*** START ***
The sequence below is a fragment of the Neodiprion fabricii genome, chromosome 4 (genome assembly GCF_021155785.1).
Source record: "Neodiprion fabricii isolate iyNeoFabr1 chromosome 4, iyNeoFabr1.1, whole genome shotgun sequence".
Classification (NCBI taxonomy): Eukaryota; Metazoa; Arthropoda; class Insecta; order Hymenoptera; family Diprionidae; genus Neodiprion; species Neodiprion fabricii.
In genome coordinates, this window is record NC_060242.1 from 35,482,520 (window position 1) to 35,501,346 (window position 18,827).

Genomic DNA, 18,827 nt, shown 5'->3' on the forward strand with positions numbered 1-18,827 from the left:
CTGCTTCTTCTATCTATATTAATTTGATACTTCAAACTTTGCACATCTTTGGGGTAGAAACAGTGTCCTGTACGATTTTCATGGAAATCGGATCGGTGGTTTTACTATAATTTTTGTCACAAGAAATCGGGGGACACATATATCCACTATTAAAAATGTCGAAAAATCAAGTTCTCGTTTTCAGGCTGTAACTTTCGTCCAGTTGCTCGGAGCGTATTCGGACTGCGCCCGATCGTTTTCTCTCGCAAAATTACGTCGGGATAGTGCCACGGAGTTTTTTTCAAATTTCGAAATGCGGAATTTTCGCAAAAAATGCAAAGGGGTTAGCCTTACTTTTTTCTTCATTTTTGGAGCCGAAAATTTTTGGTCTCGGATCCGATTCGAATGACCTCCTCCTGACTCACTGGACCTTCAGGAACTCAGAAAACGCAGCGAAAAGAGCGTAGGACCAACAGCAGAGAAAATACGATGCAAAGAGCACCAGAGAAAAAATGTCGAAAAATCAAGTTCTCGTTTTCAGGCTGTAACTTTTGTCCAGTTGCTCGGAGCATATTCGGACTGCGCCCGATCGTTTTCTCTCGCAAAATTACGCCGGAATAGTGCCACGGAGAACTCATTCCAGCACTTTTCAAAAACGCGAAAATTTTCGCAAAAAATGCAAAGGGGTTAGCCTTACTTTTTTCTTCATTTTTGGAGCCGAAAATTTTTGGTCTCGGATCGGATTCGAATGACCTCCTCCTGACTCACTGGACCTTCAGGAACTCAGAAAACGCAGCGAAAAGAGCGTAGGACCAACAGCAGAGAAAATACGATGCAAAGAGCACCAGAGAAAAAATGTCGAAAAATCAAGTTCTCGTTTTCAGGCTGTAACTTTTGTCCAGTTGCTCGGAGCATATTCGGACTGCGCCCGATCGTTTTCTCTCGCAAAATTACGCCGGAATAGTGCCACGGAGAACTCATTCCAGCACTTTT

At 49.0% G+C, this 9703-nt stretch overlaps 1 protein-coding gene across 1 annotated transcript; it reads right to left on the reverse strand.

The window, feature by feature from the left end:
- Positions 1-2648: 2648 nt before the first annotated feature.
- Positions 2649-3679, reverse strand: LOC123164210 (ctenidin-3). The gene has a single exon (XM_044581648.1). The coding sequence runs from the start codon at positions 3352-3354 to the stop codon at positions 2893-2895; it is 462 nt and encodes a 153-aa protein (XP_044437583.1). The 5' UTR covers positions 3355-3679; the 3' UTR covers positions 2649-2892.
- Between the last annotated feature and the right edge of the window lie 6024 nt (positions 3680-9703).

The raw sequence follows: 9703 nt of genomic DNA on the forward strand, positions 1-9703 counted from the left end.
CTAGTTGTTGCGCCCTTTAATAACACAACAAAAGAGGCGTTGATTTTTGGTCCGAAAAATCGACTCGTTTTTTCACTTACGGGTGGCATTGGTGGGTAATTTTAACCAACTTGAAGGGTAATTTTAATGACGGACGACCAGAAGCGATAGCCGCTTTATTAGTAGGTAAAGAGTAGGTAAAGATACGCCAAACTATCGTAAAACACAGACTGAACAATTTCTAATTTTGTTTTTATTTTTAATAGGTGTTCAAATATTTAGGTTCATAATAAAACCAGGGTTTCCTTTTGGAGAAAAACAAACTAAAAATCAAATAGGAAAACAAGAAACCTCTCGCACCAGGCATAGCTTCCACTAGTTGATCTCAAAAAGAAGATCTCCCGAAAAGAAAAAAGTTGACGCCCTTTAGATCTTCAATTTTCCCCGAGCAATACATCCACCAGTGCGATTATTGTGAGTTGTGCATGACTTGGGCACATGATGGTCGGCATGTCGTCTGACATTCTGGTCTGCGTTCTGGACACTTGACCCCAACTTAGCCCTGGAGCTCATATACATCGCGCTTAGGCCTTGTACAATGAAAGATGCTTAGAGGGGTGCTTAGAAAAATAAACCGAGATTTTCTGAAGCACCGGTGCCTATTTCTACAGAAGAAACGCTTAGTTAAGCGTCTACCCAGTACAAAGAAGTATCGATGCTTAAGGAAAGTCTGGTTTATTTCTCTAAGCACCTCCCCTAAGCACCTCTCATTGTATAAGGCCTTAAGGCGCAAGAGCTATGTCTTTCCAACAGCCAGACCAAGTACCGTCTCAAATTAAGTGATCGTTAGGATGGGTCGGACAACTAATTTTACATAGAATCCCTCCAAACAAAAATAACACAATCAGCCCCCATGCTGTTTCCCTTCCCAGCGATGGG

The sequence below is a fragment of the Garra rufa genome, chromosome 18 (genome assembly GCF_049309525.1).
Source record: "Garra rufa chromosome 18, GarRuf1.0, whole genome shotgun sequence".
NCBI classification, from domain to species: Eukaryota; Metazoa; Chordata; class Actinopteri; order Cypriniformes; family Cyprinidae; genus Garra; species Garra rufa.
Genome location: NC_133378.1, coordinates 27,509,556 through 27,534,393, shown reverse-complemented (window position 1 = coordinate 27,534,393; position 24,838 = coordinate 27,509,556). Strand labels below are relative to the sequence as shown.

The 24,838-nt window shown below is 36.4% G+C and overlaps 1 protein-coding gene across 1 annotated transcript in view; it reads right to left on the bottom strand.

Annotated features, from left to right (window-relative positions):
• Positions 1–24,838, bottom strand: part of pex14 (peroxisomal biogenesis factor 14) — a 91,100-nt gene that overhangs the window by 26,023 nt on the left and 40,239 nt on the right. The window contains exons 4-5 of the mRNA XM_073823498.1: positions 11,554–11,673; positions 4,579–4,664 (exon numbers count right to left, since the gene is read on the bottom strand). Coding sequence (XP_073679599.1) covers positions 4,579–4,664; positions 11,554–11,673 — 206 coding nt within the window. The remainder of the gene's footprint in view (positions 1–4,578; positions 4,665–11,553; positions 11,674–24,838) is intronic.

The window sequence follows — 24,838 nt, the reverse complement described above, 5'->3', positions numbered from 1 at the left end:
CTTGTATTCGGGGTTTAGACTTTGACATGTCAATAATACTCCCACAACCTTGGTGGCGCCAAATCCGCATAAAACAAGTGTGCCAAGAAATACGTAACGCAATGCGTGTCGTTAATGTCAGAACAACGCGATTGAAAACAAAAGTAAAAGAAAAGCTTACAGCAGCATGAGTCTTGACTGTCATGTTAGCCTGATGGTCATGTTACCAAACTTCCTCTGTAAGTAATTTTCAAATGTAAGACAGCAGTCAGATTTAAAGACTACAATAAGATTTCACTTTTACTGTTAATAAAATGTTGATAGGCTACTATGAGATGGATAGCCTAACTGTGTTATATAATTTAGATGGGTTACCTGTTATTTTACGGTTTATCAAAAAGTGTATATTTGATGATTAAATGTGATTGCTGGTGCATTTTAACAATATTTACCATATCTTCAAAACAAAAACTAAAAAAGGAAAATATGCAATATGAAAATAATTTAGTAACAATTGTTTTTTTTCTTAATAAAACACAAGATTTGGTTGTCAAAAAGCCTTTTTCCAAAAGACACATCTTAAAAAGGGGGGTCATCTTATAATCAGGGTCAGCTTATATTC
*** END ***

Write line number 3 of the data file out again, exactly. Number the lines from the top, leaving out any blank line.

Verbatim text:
Classification (NCBI taxonomy): Eukaryota; Metazoa; Arthropoda; class Insecta; order Hymenoptera; family Diprionidae; genus Neodiprion; species Neodiprion fabricii.